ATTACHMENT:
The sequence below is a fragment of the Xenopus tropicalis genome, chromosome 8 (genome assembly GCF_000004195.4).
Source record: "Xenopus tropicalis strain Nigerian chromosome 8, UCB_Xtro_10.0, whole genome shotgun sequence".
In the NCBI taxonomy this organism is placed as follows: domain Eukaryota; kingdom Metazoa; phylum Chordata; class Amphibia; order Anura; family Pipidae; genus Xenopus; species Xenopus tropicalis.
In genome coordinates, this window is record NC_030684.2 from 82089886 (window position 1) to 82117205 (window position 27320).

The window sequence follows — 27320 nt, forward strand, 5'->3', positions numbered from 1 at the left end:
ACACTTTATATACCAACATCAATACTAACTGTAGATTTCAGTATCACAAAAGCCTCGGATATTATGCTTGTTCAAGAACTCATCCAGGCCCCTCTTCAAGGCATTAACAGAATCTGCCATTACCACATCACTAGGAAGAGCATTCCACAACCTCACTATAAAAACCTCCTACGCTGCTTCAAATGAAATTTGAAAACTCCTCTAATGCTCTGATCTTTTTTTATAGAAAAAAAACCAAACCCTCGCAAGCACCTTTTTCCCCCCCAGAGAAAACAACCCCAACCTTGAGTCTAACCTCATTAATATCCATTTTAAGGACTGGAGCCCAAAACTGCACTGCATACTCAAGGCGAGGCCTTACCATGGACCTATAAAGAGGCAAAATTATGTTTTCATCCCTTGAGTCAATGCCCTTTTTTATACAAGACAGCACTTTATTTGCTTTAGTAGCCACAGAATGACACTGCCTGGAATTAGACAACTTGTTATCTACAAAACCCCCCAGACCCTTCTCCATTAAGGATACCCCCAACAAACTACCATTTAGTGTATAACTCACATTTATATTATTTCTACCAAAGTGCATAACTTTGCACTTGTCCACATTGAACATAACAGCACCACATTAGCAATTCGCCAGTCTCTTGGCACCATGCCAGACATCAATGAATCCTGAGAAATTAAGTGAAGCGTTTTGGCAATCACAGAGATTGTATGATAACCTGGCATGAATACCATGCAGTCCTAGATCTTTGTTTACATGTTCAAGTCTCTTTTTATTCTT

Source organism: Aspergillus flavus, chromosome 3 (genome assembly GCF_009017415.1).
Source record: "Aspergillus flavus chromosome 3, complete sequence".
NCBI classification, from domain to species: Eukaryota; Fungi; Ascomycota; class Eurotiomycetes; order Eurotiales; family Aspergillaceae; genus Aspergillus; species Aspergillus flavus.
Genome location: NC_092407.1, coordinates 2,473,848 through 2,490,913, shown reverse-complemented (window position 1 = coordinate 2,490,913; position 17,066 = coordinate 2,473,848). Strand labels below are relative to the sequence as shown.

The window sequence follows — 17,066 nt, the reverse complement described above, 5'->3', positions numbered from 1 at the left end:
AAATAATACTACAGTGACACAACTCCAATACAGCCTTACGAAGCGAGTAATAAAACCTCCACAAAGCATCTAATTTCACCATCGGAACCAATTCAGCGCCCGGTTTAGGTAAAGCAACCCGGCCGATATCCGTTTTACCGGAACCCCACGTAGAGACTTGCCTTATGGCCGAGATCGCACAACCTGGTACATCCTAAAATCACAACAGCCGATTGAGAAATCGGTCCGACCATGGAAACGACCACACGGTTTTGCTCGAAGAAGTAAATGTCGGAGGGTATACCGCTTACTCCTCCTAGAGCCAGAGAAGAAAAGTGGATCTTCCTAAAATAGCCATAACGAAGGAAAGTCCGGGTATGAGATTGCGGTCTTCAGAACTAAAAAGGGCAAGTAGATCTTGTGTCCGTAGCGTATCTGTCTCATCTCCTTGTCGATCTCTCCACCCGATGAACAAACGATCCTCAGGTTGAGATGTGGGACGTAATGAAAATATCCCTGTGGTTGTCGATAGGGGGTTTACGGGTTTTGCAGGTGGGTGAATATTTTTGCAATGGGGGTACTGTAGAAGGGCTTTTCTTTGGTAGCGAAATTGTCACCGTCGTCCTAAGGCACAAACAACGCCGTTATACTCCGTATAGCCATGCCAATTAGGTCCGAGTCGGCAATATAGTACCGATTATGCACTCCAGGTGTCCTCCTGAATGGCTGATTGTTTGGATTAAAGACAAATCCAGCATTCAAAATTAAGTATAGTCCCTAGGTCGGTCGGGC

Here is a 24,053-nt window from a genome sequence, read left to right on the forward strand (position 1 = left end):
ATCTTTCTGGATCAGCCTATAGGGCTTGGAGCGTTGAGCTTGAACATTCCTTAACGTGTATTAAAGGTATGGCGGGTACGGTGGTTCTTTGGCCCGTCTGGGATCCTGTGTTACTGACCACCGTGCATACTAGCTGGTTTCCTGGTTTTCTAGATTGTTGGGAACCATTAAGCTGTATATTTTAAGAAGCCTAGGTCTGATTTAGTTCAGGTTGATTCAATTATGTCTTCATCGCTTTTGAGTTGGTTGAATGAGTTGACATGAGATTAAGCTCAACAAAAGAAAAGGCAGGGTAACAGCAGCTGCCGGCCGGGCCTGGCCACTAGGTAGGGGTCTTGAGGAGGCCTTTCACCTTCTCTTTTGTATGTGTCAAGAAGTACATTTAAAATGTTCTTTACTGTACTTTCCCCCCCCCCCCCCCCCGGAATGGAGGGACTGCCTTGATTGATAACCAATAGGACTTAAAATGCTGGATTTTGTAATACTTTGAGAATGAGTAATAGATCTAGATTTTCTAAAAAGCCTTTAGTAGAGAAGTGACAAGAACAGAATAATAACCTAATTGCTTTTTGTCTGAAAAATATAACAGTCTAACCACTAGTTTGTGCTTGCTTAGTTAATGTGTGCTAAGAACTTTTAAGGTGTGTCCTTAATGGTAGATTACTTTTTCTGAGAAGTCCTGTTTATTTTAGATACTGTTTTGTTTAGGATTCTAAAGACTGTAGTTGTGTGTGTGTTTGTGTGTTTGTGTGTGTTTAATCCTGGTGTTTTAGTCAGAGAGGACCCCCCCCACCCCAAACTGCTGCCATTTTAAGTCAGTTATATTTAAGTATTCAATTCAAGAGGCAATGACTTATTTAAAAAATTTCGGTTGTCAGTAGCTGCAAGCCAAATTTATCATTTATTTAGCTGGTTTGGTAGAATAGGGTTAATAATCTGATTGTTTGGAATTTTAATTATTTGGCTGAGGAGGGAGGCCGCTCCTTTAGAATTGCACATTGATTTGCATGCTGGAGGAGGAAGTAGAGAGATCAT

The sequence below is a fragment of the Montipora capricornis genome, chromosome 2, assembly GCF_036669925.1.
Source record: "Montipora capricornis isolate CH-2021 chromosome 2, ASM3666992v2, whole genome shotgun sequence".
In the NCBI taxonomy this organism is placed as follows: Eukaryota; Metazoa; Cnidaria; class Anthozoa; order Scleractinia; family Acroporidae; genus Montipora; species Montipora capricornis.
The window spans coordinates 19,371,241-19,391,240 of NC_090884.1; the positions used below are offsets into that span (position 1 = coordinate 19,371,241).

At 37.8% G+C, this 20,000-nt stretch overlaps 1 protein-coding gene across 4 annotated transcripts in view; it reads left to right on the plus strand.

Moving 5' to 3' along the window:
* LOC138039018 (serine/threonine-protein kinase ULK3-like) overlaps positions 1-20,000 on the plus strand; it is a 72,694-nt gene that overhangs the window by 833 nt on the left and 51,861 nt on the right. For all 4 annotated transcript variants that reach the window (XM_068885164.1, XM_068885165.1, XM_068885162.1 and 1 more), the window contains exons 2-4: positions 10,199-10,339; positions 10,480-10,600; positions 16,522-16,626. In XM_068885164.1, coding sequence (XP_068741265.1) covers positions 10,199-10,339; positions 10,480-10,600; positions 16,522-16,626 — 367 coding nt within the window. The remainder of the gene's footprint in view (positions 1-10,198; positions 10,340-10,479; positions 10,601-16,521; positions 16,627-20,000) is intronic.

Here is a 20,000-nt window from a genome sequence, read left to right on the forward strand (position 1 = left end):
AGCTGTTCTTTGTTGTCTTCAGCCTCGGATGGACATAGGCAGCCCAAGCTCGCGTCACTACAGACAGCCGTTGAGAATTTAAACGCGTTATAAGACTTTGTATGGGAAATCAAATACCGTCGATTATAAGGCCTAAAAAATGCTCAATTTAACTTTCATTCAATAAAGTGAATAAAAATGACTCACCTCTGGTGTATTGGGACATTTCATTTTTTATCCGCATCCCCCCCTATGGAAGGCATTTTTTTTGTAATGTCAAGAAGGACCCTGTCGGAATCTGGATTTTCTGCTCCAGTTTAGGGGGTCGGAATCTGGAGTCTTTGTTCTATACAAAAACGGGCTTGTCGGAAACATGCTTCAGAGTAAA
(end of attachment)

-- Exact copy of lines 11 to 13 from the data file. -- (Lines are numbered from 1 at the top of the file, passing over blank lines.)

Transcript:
The window sequence follows — 17,066 nt, the reverse complement described above, 5'->3', positions numbered from 1 at the left end:
AAATAATACTACAGTGACACAACTCCAATACAGCCTTACGAAGCGAGTAATAAAACCTCCACAAAGCATCTAATTTCACCATCGGAACCAATTCAGCGCCCGGTTTAGGTAAAGCAACCCGGCCGATATCCGTTTTACCGGAACCCCACGTAGAGACTTGCCTTATGGCCGAGATCGCACAACCTGGTACATCCTAAAATCACAACAGCCGATTGAGAAATCGGTCCGACCATGGAAACGACCACACGGTTTTGCTCGAAGAAGTAAATGTCGGAGGGTATACCGCTTACTCCTCCTAGAGCCAGAGAAGAAAAGTGGATCTTCCTAAAATAGCCATAACGAAGGAAAGTCCGGGTATGAGATTGCGGTCTTCAGAACTAAAAAGGGCAAGTAGATCTTGTGTCCGTAGCGTATCTGTCTCATCTCCTTGTCGATCTCTCCACCCGATGAACAAACGATCCTCAGGTTGAGATGTGGGACGTAATGAAAATATCCCTGTGGTTGTCGATAGGGGGTTTACGGGTTTTGCAGGTGGGTGAATATTTTTGCAATGGGGGTACTGTAGAAGGGCTTTTCTTTGGTAGCGAAATTGTCACCGTCGTCCTAAGGCACAAACAACGCCGTTATACTCCGTATAGCCATGCCAATTAGGTCCGAGTCGGCAATATAGTACCGATTATGCACTCCAGGTGTCCTCCTGAATGGCTGATTGTTTGGATTAAAGACAAATCCAGCATTCAAAATTAAGTATAGTCCCTAGGTCGGTCGGGC

Here is a 24,053-nt window from a genome sequence, read left to right on the forward strand (position 1 = left end):